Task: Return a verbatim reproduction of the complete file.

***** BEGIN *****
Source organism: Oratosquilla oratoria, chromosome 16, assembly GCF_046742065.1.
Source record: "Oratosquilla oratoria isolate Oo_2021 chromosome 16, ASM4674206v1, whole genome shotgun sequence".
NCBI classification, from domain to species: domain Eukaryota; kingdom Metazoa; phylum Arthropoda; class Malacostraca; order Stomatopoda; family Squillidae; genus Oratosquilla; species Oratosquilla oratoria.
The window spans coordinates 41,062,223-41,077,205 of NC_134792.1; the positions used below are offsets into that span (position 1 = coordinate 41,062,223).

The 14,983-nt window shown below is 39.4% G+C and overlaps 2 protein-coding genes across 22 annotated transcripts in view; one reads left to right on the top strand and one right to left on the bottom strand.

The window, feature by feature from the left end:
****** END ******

Source organism: Oratosquilla oratoria, chromosome 16, assembly GCF_046742065.1.
Source record: "Oratosquilla oratoria isolate Oo_2021 chromosome 16, ASM4674206v1, whole genome shotgun sequence".
NCBI classification, from domain to species: domain Eukaryota; kingdom Metazoa; phylum Arthropoda; class Malacostraca; order Stomatopoda; family Squillidae; genus Oratosquilla; species Oratosquilla oratoria.
The window spans coordinates 41,062,223-41,077,205 of NC_134792.1; the positions used below are offsets into that span (position 1 = coordinate 41,062,223).

The 14,983-nt window shown below is 39.4% G+C and overlaps 2 protein-coding genes across 22 annotated transcripts in view; one reads left to right on the top strand and one right to left on the bottom strand.

The window, feature by feature from the left end: